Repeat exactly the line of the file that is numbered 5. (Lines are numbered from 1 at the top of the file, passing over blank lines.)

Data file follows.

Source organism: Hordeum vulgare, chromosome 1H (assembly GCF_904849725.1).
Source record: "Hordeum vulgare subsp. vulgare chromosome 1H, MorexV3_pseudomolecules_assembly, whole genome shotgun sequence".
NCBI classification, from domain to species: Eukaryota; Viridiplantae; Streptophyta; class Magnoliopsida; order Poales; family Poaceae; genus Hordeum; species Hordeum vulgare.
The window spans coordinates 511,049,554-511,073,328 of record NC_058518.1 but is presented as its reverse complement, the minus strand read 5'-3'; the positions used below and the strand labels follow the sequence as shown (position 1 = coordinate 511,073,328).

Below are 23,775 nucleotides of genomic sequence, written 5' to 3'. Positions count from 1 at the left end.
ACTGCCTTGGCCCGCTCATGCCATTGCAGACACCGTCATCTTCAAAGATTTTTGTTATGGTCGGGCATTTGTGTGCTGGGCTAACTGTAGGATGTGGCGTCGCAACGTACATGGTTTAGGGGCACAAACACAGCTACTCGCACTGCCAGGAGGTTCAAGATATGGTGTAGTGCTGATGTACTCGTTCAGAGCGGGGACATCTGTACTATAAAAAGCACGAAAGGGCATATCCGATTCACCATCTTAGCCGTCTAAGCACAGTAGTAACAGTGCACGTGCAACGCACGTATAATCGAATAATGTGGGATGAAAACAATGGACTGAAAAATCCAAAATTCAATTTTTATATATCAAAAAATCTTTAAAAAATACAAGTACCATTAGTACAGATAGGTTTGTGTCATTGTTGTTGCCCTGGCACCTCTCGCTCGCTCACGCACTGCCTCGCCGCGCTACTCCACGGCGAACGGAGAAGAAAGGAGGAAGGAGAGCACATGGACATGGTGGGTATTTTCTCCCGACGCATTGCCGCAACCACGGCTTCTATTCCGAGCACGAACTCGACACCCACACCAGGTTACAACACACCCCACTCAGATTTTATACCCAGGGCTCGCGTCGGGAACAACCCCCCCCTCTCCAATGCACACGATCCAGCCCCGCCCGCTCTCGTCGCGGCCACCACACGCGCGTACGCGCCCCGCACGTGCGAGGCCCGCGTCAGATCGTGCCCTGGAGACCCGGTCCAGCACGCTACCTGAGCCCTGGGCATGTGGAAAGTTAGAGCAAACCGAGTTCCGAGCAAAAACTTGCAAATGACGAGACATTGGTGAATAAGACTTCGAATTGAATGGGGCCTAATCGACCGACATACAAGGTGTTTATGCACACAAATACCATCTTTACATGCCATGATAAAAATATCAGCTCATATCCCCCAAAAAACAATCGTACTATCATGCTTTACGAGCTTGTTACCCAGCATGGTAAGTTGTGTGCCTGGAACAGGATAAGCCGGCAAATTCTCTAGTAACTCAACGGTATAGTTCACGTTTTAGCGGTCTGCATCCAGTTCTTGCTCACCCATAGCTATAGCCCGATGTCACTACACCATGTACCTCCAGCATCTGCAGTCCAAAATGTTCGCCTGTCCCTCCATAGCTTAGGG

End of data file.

Below are 23,775 nucleotides of genomic sequence, written 5' to 3'. Positions count from 1 at the left end.